It’s something of a natural tendency, one exacerbated by the allure of avoiding actual thinking and tough decisions. In that, culpable politicians are aided by a wilfully ignorant and compliant populace. We are naturally impatient and our immediate wants seem most significant. Longer-term issues can seem irrelevant and too far off.  We all lead more individualistic lives than in the past which causes a certain amount of self-centredness, so often one’s decisions are made to satisfy oneself. We do not all feel totally sure that pessimistic scenarios far in the future will ever happen, or at least will even happen in our lifetime. Life feels too short to consider things too far ahead – the climate debate certainly falls into that category.

Politics suffers similarly. If decisions are made by politicians for the long term but are felt to adversely affect people in the present then it may affect re-election prospects, and to most politicians staying in power is more important to them than implementing policies for the long term, no matter how good the public benefit.

For politicians, it’s always them ahead of us, and we seem just fine with that, or perhaps we just can’t be bothered to think it through. That’s why they can make and break promises with impunity. Sure, the promises they make come with a price, but 30 years of corporatist lobbying and influence have made taxes a four-letter word, meaning many politicians will try to win votes by promising to spend today while simultaneously pledging to cut taxes. That often means deficits, a situation that’s ideal for politicians intent only on re-election: the bill won’t come due until later, when they’re off living comfortably on gold-plated government pensions.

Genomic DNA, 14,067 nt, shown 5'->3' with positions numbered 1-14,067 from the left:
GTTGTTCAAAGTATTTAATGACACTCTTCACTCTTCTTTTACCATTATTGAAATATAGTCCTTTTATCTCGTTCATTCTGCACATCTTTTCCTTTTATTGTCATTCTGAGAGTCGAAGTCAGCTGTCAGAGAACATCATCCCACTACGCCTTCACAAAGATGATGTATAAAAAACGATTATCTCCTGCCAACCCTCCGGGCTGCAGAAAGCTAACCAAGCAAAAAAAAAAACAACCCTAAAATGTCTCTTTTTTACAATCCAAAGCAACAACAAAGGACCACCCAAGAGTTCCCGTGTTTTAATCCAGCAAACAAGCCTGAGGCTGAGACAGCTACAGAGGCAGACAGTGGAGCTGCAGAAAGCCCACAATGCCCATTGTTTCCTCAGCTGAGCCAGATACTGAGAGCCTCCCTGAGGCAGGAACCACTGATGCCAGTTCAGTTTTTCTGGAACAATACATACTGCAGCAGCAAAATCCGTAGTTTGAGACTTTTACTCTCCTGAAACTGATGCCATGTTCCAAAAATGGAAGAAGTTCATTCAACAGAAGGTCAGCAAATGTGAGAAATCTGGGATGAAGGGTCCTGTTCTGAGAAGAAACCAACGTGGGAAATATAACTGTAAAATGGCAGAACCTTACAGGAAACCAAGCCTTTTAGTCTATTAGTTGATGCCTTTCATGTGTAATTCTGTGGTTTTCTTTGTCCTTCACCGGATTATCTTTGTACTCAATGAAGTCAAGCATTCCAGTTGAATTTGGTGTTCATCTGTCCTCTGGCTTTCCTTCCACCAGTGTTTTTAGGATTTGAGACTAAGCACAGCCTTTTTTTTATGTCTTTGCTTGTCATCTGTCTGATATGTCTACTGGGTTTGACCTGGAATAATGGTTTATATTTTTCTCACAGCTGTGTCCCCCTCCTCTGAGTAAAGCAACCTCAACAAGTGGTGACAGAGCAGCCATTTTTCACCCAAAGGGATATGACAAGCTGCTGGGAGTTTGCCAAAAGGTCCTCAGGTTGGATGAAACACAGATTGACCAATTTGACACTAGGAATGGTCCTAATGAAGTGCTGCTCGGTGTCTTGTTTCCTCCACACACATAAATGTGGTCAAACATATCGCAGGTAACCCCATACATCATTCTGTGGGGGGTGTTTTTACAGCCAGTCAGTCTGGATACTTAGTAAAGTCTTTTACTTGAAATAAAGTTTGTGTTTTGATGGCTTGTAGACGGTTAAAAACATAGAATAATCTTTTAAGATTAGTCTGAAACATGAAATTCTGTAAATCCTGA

That kind of thinking is what got us into today’s mess. In the course of a couple of generations, we’ve undone centuries of efforts to create a society based on the common good. Much of the we’re-all-in-this-together ideals that came out of the Great Depression and the Second World War, for instance, has been replaced by relentless individualism.

There’s nothing wrong with looking out for personal interests, but we’re in danger of forgetting that most of the middle-class gains of the postwar years stem from socially-driven ideas. In purely economic terms, the collective efforts are the rising tide that lifted all boats – some more so than others, certainly. Today, however, there’s an element that seems hell-bent on undoing precisely the conditions that allowed for the great prosperity now under attack.

Thanks to decades of concerted effort, many people have bought into a set of diminished expectations about the role of government and, more troublingly, the possibilities of shaping a better society. We’ve had democracy reduced to the occasional trip to the polls. We’ve seen government reduced to managerial functions, where debate is constrained to a few well-worn topics. We’ve seen the economy reduced to fiscal policy – deregulation the order of the day the financial services industry sets the agenda. We’ve seen citizenship dumbed down to passive observation, at best.